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Why we’re still watching the Cincinnati Reds play baseball, I think

Baseball, or something similar.

MLB: Miami Marlins at Cincinnati Reds Aaron Doster-USA TODAY Sports

You’ll be happy to know that I just wasted a solid seven minutes of my life debating internally whether to start this post with Welp or Sigh.

While pondering such an important decision, it occurred to me that if you slam those two pained expressions together, it might well sound something like Why, which is probably a more appropriate way to preface this damn thing.

Why? Why are we still doing this? Why, after an exhaustingly miserable 8-27 start to the season, are we still here, still tuning in for Cincinnati Reds baseball? Why the hell are we doing this to ourselves?

That’s the beauty and the curse of following baseball, really. It’s every damn day, whether the going’s good or the going is whatever the hell 8-27 is. Everyday we tune in with hopes that yesterday’s game was the last godawful one we’ll have to watch for a while, and odds are we’ll go to sleep after tonight’s game hoping that tomorrow will be the start of a rippin’ run of good play. There is no week off, like football, where we can shovel the crap memories to the nether regions of our brain and take two days to watch birds, or spread mulch, or drink until our eyes roll back in our heads.

It’s a senseless non-decision we make on a day to day basis as if there’s just some fiber of our DNA that makes us do so. And, well, it’s exactly what still has us watching, and yelling, and tweeting, and blogging. We’re fallible, messed-up baseball fans, is what we are - and this particular Reds season is pretty much the stress test that’s proving it.

Somewhere along the way, things will ultimately get a bit better. The Reds, sure, they’re going to lose 100 games, and they’re going to get stomped around emphatically a few dozen more times in seemingly robotic fashion. They’re going to do so in front of crowds of 17 people, at times, in a ballpark that at this point is nearly aching to be filled. They’ll do so with Nick Senzel still in AAA Louisville for awhile, too, which will aggravate a portion of us to no end.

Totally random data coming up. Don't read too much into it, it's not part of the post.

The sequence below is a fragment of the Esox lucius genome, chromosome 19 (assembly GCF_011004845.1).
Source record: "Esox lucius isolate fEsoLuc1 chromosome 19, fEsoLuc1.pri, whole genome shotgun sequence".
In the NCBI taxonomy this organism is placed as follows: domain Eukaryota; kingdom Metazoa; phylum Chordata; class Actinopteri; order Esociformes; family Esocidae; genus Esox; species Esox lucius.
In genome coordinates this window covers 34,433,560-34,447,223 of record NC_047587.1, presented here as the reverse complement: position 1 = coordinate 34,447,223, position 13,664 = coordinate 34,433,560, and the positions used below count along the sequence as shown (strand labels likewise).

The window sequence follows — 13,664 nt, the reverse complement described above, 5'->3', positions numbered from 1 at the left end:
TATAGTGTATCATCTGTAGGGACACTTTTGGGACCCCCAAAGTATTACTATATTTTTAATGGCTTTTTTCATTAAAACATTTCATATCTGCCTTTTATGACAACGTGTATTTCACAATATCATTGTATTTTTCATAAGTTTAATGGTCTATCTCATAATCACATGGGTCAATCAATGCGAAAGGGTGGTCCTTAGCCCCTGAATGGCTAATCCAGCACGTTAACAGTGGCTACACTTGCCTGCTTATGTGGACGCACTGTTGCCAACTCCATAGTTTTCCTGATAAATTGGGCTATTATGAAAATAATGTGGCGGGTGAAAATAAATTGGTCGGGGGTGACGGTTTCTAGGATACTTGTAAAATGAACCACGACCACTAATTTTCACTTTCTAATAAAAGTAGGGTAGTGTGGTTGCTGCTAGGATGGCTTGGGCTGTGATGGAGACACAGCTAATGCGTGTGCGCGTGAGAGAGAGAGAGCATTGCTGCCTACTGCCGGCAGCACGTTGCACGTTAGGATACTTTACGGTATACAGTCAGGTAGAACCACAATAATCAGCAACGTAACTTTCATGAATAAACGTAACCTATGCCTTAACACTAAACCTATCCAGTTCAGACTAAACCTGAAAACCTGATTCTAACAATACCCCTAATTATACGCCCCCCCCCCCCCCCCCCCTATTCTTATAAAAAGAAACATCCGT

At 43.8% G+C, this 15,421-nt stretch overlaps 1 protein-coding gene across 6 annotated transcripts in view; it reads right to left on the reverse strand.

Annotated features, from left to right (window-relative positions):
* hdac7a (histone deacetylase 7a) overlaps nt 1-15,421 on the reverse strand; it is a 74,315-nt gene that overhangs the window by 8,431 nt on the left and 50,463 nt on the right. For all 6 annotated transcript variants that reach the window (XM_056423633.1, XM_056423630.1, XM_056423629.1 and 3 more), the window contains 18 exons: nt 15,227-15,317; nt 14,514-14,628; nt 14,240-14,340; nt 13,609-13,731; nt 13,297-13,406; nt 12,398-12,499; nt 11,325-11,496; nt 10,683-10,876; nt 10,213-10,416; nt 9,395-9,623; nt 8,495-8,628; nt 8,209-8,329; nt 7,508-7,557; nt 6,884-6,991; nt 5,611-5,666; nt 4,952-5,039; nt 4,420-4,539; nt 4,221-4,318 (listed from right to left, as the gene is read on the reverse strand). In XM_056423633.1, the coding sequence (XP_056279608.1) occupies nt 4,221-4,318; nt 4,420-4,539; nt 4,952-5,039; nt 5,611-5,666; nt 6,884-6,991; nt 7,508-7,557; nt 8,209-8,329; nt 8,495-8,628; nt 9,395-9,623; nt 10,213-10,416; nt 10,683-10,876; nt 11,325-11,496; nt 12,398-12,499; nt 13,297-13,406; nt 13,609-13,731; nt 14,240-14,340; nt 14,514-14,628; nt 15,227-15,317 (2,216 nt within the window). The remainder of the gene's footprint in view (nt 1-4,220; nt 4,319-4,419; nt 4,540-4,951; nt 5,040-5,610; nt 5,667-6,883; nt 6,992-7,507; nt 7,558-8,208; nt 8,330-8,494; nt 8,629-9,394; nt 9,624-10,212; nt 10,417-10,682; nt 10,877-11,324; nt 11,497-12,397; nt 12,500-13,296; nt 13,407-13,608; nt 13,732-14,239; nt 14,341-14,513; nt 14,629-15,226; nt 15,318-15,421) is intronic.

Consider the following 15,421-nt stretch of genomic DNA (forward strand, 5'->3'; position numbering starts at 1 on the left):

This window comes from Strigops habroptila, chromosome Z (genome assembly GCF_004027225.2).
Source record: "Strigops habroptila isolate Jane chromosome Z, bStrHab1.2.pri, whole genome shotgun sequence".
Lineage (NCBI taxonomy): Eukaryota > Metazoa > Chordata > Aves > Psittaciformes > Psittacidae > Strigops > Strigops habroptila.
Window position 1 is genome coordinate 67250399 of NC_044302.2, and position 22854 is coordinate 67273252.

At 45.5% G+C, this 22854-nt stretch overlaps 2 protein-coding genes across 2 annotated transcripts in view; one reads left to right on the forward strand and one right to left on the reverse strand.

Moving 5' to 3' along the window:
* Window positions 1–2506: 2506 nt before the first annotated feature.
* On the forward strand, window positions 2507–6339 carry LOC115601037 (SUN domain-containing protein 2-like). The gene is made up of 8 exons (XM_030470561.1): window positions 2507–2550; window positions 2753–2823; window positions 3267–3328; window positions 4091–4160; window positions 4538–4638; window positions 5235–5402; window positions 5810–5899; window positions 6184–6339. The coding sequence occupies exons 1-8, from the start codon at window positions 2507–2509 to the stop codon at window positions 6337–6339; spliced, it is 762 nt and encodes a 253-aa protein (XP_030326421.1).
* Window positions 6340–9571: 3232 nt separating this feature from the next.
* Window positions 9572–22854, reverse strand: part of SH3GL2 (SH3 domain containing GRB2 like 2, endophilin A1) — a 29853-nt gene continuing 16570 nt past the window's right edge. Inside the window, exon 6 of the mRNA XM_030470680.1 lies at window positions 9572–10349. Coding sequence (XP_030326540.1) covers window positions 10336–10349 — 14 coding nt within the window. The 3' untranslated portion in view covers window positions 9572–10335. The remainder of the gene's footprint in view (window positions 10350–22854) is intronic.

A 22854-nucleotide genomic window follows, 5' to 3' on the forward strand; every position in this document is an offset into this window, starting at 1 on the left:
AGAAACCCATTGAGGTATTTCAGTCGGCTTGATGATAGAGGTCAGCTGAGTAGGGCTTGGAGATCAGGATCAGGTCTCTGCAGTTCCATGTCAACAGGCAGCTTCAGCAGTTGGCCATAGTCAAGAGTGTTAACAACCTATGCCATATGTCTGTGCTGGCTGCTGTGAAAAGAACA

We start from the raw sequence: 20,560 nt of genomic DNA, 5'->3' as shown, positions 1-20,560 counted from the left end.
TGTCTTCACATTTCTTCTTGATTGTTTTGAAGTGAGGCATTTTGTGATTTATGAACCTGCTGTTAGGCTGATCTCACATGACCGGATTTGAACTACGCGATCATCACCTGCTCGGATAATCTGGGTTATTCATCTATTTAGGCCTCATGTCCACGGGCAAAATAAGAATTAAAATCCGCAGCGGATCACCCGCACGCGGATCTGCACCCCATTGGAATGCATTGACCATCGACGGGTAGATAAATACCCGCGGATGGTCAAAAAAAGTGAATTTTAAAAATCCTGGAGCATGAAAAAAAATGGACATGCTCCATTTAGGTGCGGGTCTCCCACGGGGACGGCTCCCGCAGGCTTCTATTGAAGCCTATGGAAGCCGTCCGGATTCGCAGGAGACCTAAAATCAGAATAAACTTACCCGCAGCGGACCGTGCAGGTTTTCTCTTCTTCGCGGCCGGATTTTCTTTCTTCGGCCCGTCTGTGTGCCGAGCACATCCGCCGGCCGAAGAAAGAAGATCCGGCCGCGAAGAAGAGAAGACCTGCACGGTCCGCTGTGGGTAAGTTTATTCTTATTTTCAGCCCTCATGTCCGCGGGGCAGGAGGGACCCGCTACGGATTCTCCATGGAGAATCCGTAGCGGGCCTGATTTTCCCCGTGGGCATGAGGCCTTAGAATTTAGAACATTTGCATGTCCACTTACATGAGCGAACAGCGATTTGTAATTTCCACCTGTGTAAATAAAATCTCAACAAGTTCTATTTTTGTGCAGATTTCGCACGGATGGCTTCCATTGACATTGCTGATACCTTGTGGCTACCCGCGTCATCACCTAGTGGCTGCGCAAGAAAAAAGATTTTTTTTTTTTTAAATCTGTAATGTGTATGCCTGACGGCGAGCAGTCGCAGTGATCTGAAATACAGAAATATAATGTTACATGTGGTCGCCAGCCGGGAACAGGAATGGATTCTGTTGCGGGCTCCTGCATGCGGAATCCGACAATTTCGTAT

But, there’s a reason we all remember Adam Dunn, and Austin Kearns, and Sean Casey. There’s an origin behind our abilities to look at the Reds team ERA and make jokes about Eric Milton, and Kirk Saarloos, and Jon Coutlangus, and Jimmy Haynes. Just as much as we nerdily remember the 1990 team like the back of our hands, the bulk of you fine folks that show up and do the baseball thing with us everyday (still) know exactly what your Joe Oliver Donruss cards looked like, how you felt when the Reds let Mariano Duncan walk in free agency, and which wall of your room had your Eric Davis poster on it.

We’ve been through a lot of Cincinnati Reds baseball in our lives. A lot more than 35 awful games worth, really. And while what we’ve seen on display so far in 2018 has been a miserable, demoralizing attempt at winning baseball, there’s going to be some fun to watch again at some point soon.

For the time being, I’ve been trying to laugh at myself for still being here, and it’s an easy self-deprication to bring to light. I’ve been trying to find the memes on this team, the odd jersey numbers on spot-start call-ups, the perfect amount of time before we can lump Yovani Gallardo into future comparisons the way we have with Kevin Gregg, Jason Marquis, and the inimitable Carlos Marmol. There’s plenty of it in there, just as there is the continued excellence of Joey Votto and Raisel Iglesias, and the budding promise of Tyler Mahle.

Watching the scoreboard this year has probably led to hair loss and liver issues for many of you, but if you squint hard enough there’s still some baseball in your viewing area that you can focus on, instead. There’ll be a time to find the scoreboard again at some point - be it 2020 or 2024 - but there’ll be a lot of baseball you’ll still want to remember by the time those days roll around again.

I’m going to laugh at it. I’m going to whine about it. I’m going to critique it. I’m going to pump a fist and marvel when Eugenio Suarez hits a dinger, and when Luis Castillo pulls the string on a change-up and sends a batter spinning to the dugout. It’s baseball, even if it’s shitty baseball, and even shitty baseball has moments that make what’s left of your hair stand on-end.

I’m still going to watch it.